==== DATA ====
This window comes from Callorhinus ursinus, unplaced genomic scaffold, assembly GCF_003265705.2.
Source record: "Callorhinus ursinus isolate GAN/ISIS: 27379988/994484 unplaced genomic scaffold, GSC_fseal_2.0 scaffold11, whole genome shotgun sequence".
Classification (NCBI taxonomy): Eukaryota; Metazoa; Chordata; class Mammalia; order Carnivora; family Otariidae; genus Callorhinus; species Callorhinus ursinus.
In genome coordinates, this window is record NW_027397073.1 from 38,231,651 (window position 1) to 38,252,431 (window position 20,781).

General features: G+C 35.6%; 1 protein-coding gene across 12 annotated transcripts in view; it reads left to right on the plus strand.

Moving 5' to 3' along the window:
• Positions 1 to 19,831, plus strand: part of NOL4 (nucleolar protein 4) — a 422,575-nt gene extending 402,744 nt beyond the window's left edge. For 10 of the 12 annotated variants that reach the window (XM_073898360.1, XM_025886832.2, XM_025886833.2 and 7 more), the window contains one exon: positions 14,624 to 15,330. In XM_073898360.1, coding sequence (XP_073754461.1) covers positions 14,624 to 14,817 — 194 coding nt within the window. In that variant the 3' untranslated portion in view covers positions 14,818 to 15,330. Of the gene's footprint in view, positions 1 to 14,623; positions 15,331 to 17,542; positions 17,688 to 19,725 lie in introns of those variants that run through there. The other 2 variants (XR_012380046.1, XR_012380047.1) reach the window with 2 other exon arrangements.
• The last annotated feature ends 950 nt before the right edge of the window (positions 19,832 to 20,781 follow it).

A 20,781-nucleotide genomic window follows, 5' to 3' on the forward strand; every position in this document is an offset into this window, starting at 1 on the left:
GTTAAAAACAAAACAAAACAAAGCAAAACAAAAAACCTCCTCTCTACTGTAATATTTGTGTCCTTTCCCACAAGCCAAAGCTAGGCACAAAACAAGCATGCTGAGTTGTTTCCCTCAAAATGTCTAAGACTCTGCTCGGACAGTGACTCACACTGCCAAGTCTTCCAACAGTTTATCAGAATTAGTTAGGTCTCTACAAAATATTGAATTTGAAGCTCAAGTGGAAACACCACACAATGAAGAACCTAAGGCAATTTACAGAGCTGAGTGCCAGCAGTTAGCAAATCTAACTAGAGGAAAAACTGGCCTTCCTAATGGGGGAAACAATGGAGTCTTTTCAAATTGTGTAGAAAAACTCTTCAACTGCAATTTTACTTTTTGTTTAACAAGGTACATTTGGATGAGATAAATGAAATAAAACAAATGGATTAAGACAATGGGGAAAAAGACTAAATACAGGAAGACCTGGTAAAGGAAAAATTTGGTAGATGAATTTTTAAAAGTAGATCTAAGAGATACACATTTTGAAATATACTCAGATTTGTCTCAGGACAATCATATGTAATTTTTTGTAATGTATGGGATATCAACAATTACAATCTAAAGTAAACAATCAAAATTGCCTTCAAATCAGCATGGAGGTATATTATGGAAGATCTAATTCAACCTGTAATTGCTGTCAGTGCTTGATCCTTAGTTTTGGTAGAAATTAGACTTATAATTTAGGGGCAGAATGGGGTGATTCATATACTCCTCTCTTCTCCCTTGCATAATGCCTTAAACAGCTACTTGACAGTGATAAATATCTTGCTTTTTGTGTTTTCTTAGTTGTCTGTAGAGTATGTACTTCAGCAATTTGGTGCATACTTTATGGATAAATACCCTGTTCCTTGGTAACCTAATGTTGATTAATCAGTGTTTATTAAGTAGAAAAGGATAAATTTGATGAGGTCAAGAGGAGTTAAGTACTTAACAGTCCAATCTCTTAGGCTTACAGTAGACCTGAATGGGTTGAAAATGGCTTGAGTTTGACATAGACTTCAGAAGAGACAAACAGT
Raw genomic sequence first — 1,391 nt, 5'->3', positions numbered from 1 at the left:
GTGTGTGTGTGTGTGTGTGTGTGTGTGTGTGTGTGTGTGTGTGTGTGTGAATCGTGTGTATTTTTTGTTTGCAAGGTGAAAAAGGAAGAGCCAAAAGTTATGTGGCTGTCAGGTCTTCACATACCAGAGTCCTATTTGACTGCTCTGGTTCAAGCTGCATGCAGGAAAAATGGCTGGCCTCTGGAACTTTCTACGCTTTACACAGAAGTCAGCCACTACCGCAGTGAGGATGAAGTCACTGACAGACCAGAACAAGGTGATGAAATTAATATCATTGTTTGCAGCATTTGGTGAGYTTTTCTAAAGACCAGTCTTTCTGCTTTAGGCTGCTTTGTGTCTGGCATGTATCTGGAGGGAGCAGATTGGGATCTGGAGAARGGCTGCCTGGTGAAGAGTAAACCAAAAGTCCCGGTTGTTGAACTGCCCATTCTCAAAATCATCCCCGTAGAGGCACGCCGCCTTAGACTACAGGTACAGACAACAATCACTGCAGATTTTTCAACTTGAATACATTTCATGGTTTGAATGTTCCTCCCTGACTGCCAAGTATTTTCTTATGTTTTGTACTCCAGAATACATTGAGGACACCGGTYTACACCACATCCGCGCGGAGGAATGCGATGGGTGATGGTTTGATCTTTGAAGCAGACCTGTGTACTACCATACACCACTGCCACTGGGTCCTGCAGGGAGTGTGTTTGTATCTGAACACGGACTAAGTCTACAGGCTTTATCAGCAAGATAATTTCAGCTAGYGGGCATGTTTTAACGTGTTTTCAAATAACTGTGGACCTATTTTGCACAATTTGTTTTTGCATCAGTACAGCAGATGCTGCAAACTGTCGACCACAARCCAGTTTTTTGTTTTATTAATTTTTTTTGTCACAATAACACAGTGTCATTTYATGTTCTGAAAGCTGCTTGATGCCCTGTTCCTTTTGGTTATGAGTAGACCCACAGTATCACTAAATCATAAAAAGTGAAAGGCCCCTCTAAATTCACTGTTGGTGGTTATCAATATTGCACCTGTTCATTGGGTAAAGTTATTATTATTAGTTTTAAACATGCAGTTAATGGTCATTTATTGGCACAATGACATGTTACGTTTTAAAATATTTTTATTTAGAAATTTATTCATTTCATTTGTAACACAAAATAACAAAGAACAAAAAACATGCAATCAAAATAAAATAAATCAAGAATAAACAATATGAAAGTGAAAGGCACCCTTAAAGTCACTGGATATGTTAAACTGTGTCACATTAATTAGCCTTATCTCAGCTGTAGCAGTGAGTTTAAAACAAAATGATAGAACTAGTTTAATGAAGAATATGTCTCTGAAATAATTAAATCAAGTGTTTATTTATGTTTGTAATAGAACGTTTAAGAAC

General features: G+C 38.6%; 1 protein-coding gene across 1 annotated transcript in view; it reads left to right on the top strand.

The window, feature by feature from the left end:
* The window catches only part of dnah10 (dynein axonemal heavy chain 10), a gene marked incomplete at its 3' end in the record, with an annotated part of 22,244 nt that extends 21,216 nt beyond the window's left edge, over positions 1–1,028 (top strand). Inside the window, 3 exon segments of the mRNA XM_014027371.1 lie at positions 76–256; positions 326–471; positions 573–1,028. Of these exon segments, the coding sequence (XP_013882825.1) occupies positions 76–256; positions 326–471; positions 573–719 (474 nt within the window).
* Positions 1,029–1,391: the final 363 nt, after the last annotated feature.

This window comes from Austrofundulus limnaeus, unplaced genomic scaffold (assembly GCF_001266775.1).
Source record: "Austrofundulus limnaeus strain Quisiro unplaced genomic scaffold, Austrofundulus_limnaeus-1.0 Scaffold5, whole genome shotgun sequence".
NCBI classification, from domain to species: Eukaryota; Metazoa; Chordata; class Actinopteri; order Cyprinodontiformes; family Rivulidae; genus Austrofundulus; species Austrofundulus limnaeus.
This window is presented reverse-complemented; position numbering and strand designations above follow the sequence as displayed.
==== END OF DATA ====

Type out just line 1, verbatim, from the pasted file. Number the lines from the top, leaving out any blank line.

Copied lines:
This window comes from Callorhinus ursinus, unplaced genomic scaffold, assembly GCF_003265705.2.